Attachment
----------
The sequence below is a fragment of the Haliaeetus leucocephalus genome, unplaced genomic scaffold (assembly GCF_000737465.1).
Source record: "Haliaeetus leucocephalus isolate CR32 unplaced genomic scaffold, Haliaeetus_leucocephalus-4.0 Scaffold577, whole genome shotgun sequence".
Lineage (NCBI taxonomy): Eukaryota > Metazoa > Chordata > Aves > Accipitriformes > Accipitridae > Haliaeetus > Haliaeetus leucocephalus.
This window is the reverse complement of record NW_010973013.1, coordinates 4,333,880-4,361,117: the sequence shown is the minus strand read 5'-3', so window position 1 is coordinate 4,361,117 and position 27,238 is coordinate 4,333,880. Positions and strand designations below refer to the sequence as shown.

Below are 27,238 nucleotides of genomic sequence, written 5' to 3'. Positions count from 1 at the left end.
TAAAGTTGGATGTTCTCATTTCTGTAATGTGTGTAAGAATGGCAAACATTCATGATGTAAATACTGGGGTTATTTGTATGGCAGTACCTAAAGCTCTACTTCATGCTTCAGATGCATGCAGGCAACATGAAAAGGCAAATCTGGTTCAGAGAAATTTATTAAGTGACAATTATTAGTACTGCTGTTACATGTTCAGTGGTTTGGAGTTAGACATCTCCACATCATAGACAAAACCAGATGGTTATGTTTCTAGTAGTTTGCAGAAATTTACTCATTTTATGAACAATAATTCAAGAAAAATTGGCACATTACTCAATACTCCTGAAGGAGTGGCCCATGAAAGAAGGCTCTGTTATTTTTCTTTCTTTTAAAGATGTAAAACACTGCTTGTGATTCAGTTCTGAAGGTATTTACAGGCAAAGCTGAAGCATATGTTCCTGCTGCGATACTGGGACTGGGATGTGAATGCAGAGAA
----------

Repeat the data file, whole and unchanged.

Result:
The sequence below is a fragment of the Haliaeetus leucocephalus genome, unplaced genomic scaffold (assembly GCF_000737465.1).
Source record: "Haliaeetus leucocephalus isolate CR32 unplaced genomic scaffold, Haliaeetus_leucocephalus-4.0 Scaffold577, whole genome shotgun sequence".
Lineage (NCBI taxonomy): Eukaryota > Metazoa > Chordata > Aves > Accipitriformes > Accipitridae > Haliaeetus > Haliaeetus leucocephalus.
This window is the reverse complement of record NW_010973013.1, coordinates 4,333,880-4,361,117: the sequence shown is the minus strand read 5'-3', so window position 1 is coordinate 4,361,117 and position 27,238 is coordinate 4,333,880. Positions and strand designations below refer to the sequence as shown.

Below are 27,238 nucleotides of genomic sequence, written 5' to 3'. Positions count from 1 at the left end.
TAAAGTTGGATGTTCTCATTTCTGTAATGTGTGTAAGAATGGCAAACATTCATGATGTAAATACTGGGGTTATTTGTATGGCAGTACCTAAAGCTCTACTTCATGCTTCAGATGCATGCAGGCAACATGAAAAGGCAAATCTGGTTCAGAGAAATTTATTAAGTGACAATTATTAGTACTGCTGTTACATGTTCAGTGGTTTGGAGTTAGACATCTCCACATCATAGACAAAACCAGATGGTTATGTTTCTAGTAGTTTGCAGAAATTTACTCATTTTATGAACAATAATTCAAGAAAAATTGGCACATTACTCAATACTCCTGAAGGAGTGGCCCATGAAAGAAGGCTCTGTTATTTTTCTTTCTTTTAAAGATGTAAAACACTGCTTGTGATTCAGTTCTGAAGGTATTTACAGGCAAAGCTGAAGCATATGTTCCTGCTGCGATACTGGGACTGGGATGTGAATGCAGAGAA